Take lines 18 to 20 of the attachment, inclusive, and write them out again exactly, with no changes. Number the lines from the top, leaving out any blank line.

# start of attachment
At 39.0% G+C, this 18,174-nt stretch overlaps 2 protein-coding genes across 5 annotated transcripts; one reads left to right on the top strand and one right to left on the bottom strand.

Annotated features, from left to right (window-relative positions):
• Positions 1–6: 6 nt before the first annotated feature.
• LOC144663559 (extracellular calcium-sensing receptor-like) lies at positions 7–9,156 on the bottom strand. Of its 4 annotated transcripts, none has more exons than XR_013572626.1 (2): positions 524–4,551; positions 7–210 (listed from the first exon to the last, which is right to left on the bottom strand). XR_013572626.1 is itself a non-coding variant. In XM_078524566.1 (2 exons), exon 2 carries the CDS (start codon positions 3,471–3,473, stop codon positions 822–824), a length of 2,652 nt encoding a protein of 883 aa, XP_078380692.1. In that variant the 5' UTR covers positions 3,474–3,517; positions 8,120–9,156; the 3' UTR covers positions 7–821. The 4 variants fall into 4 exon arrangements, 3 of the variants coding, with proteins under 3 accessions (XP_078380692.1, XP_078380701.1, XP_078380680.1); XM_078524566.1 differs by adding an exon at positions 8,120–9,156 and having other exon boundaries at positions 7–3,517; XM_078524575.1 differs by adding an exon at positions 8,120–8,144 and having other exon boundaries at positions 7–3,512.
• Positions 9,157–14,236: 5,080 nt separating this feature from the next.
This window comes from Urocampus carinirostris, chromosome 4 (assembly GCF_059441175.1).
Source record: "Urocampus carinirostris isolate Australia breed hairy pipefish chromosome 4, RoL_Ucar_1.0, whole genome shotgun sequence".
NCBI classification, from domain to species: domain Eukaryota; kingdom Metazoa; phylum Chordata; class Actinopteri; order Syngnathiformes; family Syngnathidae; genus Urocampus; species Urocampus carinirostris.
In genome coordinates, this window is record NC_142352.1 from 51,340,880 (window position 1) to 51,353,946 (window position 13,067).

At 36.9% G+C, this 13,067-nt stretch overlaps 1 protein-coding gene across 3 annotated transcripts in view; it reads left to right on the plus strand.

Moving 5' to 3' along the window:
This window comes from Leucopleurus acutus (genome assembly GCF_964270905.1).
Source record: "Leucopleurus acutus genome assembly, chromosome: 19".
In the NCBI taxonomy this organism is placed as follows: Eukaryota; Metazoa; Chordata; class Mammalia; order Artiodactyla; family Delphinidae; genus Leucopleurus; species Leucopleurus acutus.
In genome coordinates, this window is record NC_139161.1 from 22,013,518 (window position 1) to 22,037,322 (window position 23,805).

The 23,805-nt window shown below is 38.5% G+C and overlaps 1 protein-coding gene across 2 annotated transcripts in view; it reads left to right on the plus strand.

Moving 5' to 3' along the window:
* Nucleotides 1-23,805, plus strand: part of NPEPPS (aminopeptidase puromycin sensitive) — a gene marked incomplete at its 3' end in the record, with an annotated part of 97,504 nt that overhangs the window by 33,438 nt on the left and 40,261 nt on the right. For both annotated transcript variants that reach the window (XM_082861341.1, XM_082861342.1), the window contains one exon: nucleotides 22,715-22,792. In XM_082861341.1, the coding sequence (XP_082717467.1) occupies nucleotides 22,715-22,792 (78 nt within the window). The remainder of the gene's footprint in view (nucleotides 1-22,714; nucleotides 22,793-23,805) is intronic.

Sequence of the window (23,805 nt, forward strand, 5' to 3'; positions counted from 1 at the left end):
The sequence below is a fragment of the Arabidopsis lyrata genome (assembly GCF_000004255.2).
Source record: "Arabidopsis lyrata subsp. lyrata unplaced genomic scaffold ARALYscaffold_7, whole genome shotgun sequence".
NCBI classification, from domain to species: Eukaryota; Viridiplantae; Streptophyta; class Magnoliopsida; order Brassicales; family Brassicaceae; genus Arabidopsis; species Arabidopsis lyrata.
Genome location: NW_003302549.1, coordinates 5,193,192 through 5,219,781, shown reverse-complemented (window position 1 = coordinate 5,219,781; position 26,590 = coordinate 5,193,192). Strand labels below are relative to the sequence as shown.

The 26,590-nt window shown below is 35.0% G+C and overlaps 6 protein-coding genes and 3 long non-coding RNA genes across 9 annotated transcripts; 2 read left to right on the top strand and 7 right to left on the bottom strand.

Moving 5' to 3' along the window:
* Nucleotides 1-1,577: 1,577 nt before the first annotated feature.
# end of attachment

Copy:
* Nucleotides 1-23,805, plus strand: part of NPEPPS (aminopeptidase puromycin sensitive) — a gene marked incomplete at its 3' end in the record, with an annotated part of 97,504 nt that overhangs the window by 33,438 nt on the left and 40,261 nt on the right. For both annotated transcript variants that reach the window (XM_082861341.1, XM_082861342.1), the window contains one exon: nucleotides 22,715-22,792. In XM_082861341.1, the coding sequence (XP_082717467.1) occupies nucleotides 22,715-22,792 (78 nt within the window). The remainder of the gene's footprint in view (nucleotides 1-22,714; nucleotides 22,793-23,805) is intronic.

Sequence of the window (23,805 nt, forward strand, 5' to 3'; positions counted from 1 at the left end):
The sequence below is a fragment of the Arabidopsis lyrata genome (assembly GCF_000004255.2).